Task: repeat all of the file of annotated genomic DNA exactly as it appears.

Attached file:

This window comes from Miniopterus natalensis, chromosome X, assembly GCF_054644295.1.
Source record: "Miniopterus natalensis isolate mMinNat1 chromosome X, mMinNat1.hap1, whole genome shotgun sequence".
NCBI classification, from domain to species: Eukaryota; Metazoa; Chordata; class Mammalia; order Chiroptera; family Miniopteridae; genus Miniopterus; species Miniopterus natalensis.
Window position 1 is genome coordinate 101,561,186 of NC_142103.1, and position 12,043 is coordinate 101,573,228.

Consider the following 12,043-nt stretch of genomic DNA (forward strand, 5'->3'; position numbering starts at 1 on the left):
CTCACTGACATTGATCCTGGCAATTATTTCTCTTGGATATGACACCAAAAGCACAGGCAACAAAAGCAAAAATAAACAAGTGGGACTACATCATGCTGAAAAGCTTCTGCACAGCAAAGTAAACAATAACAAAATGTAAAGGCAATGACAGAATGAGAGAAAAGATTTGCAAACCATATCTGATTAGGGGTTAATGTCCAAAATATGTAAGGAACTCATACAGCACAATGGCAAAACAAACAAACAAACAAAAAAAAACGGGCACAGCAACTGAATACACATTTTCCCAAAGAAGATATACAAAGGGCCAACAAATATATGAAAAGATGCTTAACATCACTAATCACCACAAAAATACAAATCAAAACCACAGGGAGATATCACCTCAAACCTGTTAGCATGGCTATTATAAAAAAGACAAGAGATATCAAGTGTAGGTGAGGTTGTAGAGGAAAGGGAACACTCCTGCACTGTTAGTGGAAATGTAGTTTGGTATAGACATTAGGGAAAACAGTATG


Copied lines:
This window comes from Miniopterus natalensis, chromosome X, assembly GCF_054644295.1.
Source record: "Miniopterus natalensis isolate mMinNat1 chromosome X, mMinNat1.hap1, whole genome shotgun sequence".
NCBI classification, from domain to species: Eukaryota; Metazoa; Chordata; class Mammalia; order Chiroptera; family Miniopteridae; genus Miniopterus; species Miniopterus natalensis.
Window position 1 is genome coordinate 101,561,186 of NC_142103.1, and position 12,043 is coordinate 101,573,228.

Consider the following 12,043-nt stretch of genomic DNA (forward strand, 5'->3'; position numbering starts at 1 on the left):
CTCACTGACATTGATCCTGGCAATTATTTCTCTTGGATATGACACCAAAAGCACAGGCAACAAAAGCAAAAATAAACAAGTGGGACTACATCATGCTGAAAAGCTTCTGCACAGCAAAGTAAACAATAACAAAATGTAAAGGCAATGACAGAATGAGAGAAAAGATTTGCAAACCATATCTGATTAGGGGTTAATGTCCAAAATATGTAAGGAACTCATACAGCACAATGGCAAAACAAACAAACAAACAAAAAAAAACGGGCACAGCAACTGAATACACATTTTCCCAAAGAAGATATACAAAGGGCCAACAAATATATGAAAAGATGCTTAACATCACTAATCACCACAAAAATACAAATCAAAACCACAGGGAGATATCACCTCAAACCTGTTAGCATGGCTATTATAAAAAAGACAAGAGATATCAAGTGTAGGTGAGGTTGTAGAGGAAAGGGAACACTCCTGCACTGTTAGTGGAAATGTAGTTTGGTATAGACATTAGGGAAAACAGTATG